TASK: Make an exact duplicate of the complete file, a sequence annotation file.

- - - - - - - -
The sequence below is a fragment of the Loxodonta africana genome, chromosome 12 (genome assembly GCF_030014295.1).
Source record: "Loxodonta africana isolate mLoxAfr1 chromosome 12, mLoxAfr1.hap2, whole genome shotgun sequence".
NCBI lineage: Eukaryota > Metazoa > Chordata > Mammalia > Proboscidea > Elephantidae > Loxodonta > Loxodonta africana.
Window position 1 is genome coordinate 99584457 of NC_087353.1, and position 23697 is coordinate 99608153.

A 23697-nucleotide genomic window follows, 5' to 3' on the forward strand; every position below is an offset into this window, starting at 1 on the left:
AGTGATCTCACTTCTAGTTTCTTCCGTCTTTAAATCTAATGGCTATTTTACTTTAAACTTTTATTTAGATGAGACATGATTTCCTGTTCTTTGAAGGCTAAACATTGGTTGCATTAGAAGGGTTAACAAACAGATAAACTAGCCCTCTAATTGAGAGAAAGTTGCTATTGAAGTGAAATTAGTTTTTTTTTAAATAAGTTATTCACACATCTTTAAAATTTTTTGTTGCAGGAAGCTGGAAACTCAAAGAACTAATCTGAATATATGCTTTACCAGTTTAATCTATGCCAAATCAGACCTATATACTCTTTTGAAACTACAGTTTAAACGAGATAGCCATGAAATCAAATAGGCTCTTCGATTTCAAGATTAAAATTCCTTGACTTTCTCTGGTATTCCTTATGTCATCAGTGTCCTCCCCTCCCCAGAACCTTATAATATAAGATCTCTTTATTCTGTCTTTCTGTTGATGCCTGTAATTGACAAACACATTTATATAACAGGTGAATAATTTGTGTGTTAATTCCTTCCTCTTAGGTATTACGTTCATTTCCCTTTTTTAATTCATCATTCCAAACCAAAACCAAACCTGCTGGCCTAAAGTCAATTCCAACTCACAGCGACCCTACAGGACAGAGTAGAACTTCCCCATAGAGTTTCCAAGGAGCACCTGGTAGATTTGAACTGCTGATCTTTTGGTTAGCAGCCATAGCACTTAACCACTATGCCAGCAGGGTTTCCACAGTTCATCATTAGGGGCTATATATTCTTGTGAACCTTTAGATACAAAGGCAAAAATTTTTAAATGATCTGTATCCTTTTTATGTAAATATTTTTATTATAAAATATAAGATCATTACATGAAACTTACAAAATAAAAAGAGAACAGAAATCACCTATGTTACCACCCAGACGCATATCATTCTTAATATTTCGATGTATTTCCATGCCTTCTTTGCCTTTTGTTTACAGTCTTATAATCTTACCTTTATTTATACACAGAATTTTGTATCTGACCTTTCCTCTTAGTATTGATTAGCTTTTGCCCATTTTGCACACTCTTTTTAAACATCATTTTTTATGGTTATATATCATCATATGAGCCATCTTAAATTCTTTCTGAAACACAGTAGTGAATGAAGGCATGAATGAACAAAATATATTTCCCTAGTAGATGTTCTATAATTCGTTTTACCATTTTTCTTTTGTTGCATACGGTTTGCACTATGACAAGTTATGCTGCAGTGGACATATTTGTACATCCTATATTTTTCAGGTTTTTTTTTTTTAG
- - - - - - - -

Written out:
The sequence below is a fragment of the Loxodonta africana genome, chromosome 12 (genome assembly GCF_030014295.1).
Source record: "Loxodonta africana isolate mLoxAfr1 chromosome 12, mLoxAfr1.hap2, whole genome shotgun sequence".
NCBI lineage: Eukaryota > Metazoa > Chordata > Mammalia > Proboscidea > Elephantidae > Loxodonta > Loxodonta africana.
Window position 1 is genome coordinate 99584457 of NC_087353.1, and position 23697 is coordinate 99608153.

A 23697-nucleotide genomic window follows, 5' to 3' on the forward strand; every position below is an offset into this window, starting at 1 on the left:
AGTGATCTCACTTCTAGTTTCTTCCGTCTTTAAATCTAATGGCTATTTTACTTTAAACTTTTATTTAGATGAGACATGATTTCCTGTTCTTTGAAGGCTAAACATTGGTTGCATTAGAAGGGTTAACAAACAGATAAACTAGCCCTCTAATTGAGAGAAAGTTGCTATTGAAGTGAAATTAGTTTTTTTTTAAATAAGTTATTCACACATCTTTAAAATTTTTTGTTGCAGGAAGCTGGAAACTCAAAGAACTAATCTGAATATATGCTTTACCAGTTTAATCTATGCCAAATCAGACCTATATACTCTTTTGAAACTACAGTTTAAACGAGATAGCCATGAAATCAAATAGGCTCTTCGATTTCAAGATTAAAATTCCTTGACTTTCTCTGGTATTCCTTATGTCATCAGTGTCCTCCCCTCCCCAGAACCTTATAATATAAGATCTCTTTATTCTGTCTTTCTGTTGATGCCTGTAATTGACAAACACATTTATATAACAGGTGAATAATTTGTGTGTTAATTCCTTCCTCTTAGGTATTACGTTCATTTCCCTTTTTTAATTCATCATTCCAAACCAAAACCAAACCTGCTGGCCTAAAGTCAATTCCAACTCACAGCGACCCTACAGGACAGAGTAGAACTTCCCCATAGAGTTTCCAAGGAGCACCTGGTAGATTTGAACTGCTGATCTTTTGGTTAGCAGCCATAGCACTTAACCACTATGCCAGCAGGGTTTCCACAGTTCATCATTAGGGGCTATATATTCTTGTGAACCTTTAGATACAAAGGCAAAAATTTTTAAATGATCTGTATCCTTTTTATGTAAATATTTTTATTATAAAATATAAGATCATTACATGAAACTTACAAAATAAAAAGAGAACAGAAATCACCTATGTTACCACCCAGACGCATATCATTCTTAATATTTCGATGTATTTCCATGCCTTCTTTGCCTTTTGTTTACAGTCTTATAATCTTACCTTTATTTATACACAGAATTTTGTATCTGACCTTTCCTCTTAGTATTGATTAGCTTTTGCCCATTTTGCACACTCTTTTTAAACATCATTTTTTATGGTTATATATCATCATATGAGCCATCTTAAATTCTTTCTGAAACACAGTAGTGAATGAAGGCATGAATGAACAAAATATATTTCCCTAGTAGATGTTCTATAATTCGTTTTACCATTTTTCTTTTGTTGCATACGGTTTGCACTATGACAAGTTATGCTGCAGTGGACATATTTGTACATCCTATATTTTTCAGGTTTTTTTTTTTTAG